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Epiphany stretches the Nativity story beyond the well-known manger scene. As if having a child on the road wasn’t tough enough, the continuation of the story with the Magi following a newborn star to find this newborn king preludes further hardship. The Magi return home from their visit of the Christ child by another road so as not to rat out Jesus’ whereabouts to Herod. Herod, the facile King, propped up by Empire, decides the “Good News” of Jesus’ birth is bad news for him (and his failed leadership). So he chooses violence in the face of love (which of course never really works). Love always leaks out! God warns Joseph in a dream, and they run, the Holy Family becoming refugees, fleeing to Egypt to protect their son. Only after King Herod dies does the Holy Family return to their home in Israel.
The Epiphany story is filled with modern overtones: violence, forced migration, the decision to honor (or not), pluralism, and so much more. The Magi coming is the first sign that Jesus will appeal to a broad range of people. It also is the first sign that Jesus will be ally to the refugee and all compelled to run in this life. It is also the first sign that Jesus will be counterpoint to a world drunk on violence.
Through this Epiphany and season following, we will consider all of this through our theme – Coming Home. Coming Home assumes first that one has left. Some of us do so voluntarily, leaving home to stretch and grow - Coming Home changed by the experience. One of my favorite parts of the Christmas season is welcoming home our young adults from college, military service, and work in far-away places – to see how God is working in their lives as they grow into adulthood. Coming Home is a chance to check in on that growth. Indeed, we all should follow their witness and resolve to grow in positive ways in the New Year – in service, in faith, in discipleship. Our theme also compels us to consider what it means when Coming Home is dangerous. Coming Home is not the same experience for everyone, but it is important work that we do.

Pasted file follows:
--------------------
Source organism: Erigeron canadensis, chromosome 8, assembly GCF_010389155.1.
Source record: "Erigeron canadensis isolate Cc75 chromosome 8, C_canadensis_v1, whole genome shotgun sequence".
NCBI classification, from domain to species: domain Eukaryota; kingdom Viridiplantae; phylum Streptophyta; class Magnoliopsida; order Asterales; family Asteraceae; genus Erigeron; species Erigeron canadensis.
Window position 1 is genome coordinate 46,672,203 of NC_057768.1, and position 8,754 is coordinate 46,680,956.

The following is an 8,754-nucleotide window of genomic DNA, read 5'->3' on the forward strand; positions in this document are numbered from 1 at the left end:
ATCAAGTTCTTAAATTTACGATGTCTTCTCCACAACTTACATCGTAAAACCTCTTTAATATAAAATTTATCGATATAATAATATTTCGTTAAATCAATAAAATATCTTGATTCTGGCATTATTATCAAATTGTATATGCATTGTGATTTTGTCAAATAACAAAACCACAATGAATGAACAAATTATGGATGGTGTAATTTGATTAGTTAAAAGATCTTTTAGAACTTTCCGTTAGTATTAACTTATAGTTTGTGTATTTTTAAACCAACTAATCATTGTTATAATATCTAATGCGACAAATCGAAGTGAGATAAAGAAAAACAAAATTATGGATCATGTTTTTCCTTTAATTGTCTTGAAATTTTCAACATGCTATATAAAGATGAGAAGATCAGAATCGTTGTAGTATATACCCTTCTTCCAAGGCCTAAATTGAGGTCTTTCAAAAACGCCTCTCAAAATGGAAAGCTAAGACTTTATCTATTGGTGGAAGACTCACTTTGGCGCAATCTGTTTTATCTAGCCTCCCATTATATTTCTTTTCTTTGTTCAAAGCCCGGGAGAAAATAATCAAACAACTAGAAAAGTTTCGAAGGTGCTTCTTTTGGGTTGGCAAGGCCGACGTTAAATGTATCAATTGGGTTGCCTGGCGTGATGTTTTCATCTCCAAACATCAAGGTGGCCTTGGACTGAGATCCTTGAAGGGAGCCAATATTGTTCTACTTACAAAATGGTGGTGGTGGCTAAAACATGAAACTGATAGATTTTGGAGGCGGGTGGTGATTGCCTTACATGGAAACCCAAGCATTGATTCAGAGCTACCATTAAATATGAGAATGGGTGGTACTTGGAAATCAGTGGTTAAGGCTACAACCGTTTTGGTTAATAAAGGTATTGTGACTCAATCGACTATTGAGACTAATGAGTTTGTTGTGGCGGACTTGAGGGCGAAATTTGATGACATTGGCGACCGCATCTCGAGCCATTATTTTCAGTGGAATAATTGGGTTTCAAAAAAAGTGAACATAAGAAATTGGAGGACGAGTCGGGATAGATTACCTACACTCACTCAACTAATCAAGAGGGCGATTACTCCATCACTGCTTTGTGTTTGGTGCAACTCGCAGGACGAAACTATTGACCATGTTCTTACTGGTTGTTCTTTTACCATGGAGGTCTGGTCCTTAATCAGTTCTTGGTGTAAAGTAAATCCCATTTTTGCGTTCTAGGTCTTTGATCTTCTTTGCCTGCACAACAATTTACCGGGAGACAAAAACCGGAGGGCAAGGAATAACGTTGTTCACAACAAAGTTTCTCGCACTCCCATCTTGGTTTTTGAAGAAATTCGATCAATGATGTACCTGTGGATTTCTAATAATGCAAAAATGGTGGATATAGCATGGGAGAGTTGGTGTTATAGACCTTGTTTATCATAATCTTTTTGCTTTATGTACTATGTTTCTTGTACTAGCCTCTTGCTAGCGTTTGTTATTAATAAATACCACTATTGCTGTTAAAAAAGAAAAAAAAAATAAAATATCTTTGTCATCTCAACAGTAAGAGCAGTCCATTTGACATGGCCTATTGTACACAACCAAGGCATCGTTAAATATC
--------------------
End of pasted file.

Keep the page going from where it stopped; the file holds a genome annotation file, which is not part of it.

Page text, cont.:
I challenge you to Come Home in some significant way this Epiphany season. Specifically, I urge you to consider coming home to God. I guarantee you this – as long as Home is denied anyone, for any reason, not a one of us will be fully Home. Let us consider this as our ongoing prayer (as we’ve been saying in our opening Litany in worship recently), quoting St. Augustine of Hippo: “You have made us for Yourself, O God; our heart is restless until it finds its rest in You.” God – the source of Home for you and all people! Peace for the restless - love instead of violence.
Pastor Frank Espegren
Call Committee Update
Call Committee Chair
The Call Committee continues to work diligently in the call process of the third pastor. At this time, we have completed the following milestone tasks:
· Developed the Call Committee
· Conducted multiple staff and congregational interviews
· Summarized/discussed all comments from the interviews
· Completed the Ministry Site Profile (MSP)
· Submitted the MSP to the ELCA
· Developed our interview questions
· Received paperwork for five candidates
· Video interviewed each of the five candidates
· Discussed and ranked each candidate amongst their peers
We are now at the stage of deciding which candidate(s) we may want to bring to St. John’s for a private and confidential interview with our committee. We are seeking a pastor that brings diversity and complementary skills/experiences to St. John’s and also a person that best addresses the following top five ministry tasks from the MSP (listed alphabetically):
1. Building a Sense of Community
4. Small Group Ministry
5. Spiritual Formation/Direction